BOSTON -- He was running out of time.
That was the thought that kept running through Shane Victorino's head.
His mind was going a thousand miles an hour -- it tends to do that -- and as the innings ticked by in this Game 6 ALCS playoff game, his team trailing 2-1 and unable to score, he couldn't help but think, "I'm the goat."
"I was wondering, 'How am I going to explain not getting that bunt down?'" he confessed.
His job in the third inning was clear-cut: Move along Xander Bogaerts and Jacoby Ellsbury, who had drawn back-to-back walks against Max Scherzer. It was an opportunity to strike first in a scoreless game against a masterful pitcher who rarely made mistakes.
Victorino took a ball, then squared up and waited to pounce on the right pitch.
"I got a fastball," he said. "It was what I wanted, but I tried to be too fine with it. It ended up costing me."
Victorino watched in horror as the ball popped into the air, the one thing that should never happen when you put down a bunt. Scherzer alertly broke toward the ball and slid underneath to catch it.
Boston's right fielder walked back to the dugout trying to maintain his composure.
It was a tall order. Victorino's emotions have always been his best asset and his worst curse.
As a child, he was routinely tossed from athletic competitions for flipping off the opposing coach or picking fights with the other team. He was diagnosed with ADHD, a condition so invasive he must remain on medication the rest of his life to control it.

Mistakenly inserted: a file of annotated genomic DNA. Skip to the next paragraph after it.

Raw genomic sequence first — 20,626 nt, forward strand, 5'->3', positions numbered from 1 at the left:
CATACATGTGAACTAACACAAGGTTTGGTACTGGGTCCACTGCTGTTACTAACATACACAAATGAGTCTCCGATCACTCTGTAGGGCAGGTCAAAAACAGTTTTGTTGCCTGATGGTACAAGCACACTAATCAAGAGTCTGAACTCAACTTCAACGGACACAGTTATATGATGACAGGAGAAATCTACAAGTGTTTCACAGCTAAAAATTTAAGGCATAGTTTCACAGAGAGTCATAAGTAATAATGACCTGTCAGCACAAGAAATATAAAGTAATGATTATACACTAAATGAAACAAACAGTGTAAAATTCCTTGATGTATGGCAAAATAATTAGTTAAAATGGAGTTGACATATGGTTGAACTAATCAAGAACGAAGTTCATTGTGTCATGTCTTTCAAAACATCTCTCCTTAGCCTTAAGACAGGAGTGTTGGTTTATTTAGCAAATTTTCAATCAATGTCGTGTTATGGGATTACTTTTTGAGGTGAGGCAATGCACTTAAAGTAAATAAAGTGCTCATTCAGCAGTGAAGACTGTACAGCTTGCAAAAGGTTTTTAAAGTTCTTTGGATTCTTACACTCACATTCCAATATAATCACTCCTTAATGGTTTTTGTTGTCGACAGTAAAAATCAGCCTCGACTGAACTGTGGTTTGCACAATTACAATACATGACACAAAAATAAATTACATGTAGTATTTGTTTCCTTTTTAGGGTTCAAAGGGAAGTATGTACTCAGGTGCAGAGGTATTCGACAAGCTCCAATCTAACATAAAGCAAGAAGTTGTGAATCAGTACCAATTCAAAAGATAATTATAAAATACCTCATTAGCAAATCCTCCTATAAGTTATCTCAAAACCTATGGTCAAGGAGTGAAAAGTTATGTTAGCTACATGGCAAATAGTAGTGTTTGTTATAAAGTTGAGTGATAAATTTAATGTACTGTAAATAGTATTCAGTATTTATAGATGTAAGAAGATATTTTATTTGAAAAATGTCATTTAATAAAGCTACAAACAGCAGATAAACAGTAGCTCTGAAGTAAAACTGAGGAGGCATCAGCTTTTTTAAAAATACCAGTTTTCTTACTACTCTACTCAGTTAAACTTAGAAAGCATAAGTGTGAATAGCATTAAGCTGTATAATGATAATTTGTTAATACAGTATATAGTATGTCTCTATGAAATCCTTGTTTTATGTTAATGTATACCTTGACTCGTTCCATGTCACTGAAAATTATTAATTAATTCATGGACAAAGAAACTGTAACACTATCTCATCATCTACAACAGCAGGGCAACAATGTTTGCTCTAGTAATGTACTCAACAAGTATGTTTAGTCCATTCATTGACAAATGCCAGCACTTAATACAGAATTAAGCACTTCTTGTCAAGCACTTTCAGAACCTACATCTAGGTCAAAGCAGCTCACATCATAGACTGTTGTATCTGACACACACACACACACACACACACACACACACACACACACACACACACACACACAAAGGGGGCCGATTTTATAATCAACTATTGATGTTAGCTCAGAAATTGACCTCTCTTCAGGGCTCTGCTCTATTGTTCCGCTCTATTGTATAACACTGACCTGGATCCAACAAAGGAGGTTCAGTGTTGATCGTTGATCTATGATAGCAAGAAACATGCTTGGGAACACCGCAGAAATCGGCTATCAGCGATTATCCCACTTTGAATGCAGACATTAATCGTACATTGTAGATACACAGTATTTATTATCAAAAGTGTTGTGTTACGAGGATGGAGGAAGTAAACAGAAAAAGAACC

He has learned to manage his moods, but it's easier to do when he's productive on the baseball field, and he hadn't been that during the ALCS.
"It eats at me when I don't do well," he admitted, "and I wasn't doing my job."
It didn't help that Dustin Pedroia followed his failed bunt with a first-pitch bomb that snaked just foul in left field. Had it stayed fair, it would have been a bases-clearing home run. Instead, Pedroia ended up grounding into an inning-ending double play.
The Red Sox walked off with nothing, and Victorino blamed himself.
He had spent another sleepless night on Friday, tossing and turning and replaying his struggles at the plate. He knew the Tigers thought they had solved him -- just throw the guy a curveball! -- and he closed his eyes and tried to envision himself putting the ball in play. Even in his dreams, that became a chore.
Victorino had heard the scuttlebutt, tried to tune out the critics who felt manager John Farrell should have moved him down in the order, or sat him down altogether.
"I was aware of it," he said. "But I knew the guys hadn't given up on me. I knew the manager hadn't either. And I wasn't about to give up on myself."
His chance at redemption came in the bottom of the seventh, with the score stuck on 2-1 Tigers.
The bases were loaded and Detroit manager Jim Leyland signaled for reliever Jose Veras.
When Victorino stepped into the batter's box, his cumulative numbers against Tigers pitching in this series was 2-for-22 with nine strikeouts.
He is normally a switch hitter, but after back and hamstring injuries plagued him during the regular season, he had abandoned that and hit only from the right side from Sept. 3 on.
Yet he struggled so mightily against Detroit's hurlers he tried to revisit the left side of the plate in Game 5 to see if he could snap out of his slump. The results were (ahem) underwhelming. He hit from the left side and went 0-for-3 against Tigers starter Anibal Sanchez then went back to batting righty against right-handed relievers Veras and Al Alburquerque, striking out both times.